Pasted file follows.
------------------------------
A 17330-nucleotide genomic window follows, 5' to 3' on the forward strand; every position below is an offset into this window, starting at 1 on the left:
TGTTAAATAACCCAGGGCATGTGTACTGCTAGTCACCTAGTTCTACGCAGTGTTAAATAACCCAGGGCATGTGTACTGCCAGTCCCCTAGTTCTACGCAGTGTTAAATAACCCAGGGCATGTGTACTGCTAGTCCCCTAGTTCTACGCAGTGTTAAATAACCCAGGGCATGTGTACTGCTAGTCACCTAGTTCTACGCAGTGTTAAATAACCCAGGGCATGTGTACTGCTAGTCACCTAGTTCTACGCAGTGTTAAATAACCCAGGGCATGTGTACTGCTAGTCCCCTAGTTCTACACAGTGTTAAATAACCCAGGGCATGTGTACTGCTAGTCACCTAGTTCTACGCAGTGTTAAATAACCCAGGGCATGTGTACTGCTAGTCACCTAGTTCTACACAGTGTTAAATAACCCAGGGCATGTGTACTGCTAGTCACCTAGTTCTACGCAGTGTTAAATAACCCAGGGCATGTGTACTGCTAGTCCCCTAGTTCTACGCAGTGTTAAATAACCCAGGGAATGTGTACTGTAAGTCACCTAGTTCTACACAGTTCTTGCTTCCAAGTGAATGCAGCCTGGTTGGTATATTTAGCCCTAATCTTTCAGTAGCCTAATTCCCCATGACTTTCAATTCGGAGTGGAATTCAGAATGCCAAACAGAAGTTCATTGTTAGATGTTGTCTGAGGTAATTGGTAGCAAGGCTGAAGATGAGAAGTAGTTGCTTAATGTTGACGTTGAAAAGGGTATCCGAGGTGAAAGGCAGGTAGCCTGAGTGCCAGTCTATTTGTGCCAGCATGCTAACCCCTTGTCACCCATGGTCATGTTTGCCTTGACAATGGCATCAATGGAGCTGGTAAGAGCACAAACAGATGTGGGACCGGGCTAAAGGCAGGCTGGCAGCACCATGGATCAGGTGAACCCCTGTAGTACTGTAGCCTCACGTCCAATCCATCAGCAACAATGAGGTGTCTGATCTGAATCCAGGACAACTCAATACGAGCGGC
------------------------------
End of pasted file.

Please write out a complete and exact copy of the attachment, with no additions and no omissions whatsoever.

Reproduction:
A 17330-nucleotide genomic window follows, 5' to 3' on the forward strand; every position below is an offset into this window, starting at 1 on the left:
TGTTAAATAACCCAGGGCATGTGTACTGCTAGTCACCTAGTTCTACGCAGTGTTAAATAACCCAGGGCATGTGTACTGCCAGTCCCCTAGTTCTACGCAGTGTTAAATAACCCAGGGCATGTGTACTGCTAGTCCCCTAGTTCTACGCAGTGTTAAATAACCCAGGGCATGTGTACTGCTAGTCACCTAGTTCTACGCAGTGTTAAATAACCCAGGGCATGTGTACTGCTAGTCACCTAGTTCTACGCAGTGTTAAATAACCCAGGGCATGTGTACTGCTAGTCCCCTAGTTCTACACAGTGTTAAATAACCCAGGGCATGTGTACTGCTAGTCACCTAGTTCTACGCAGTGTTAAATAACCCAGGGCATGTGTACTGCTAGTCACCTAGTTCTACACAGTGTTAAATAACCCAGGGCATGTGTACTGCTAGTCACCTAGTTCTACGCAGTGTTAAATAACCCAGGGCATGTGTACTGCTAGTCCCCTAGTTCTACGCAGTGTTAAATAACCCAGGGAATGTGTACTGTAAGTCACCTAGTTCTACACAGTTCTTGCTTCCAAGTGAATGCAGCCTGGTTGGTATATTTAGCCCTAATCTTTCAGTAGCCTAATTCCCCATGACTTTCAATTCGGAGTGGAATTCAGAATGCCAAACAGAAGTTCATTGTTAGATGTTGTCTGAGGTAATTGGTAGCAAGGCTGAAGATGAGAAGTAGTTGCTTAATGTTGACGTTGAAAAGGGTATCCGAGGTGAAAGGCAGGTAGCCTGAGTGCCAGTCTATTTGTGCCAGCATGCTAACCCCTTGTCACCCATGGTCATGTTTGCCTTGACAATGGCATCAATGGAGCTGGTAAGAGCACAAACAGATGTGGGACCGGGCTAAAGGCAGGCTGGCAGCACCATGGATCAGGTGAACCCCTGTAGTACTGTAGCCTCACGTCCAATCCATCAGCAACAATGAGGTGTCTGATCTGAATCCAGGACAACTCAATACGAGCGGC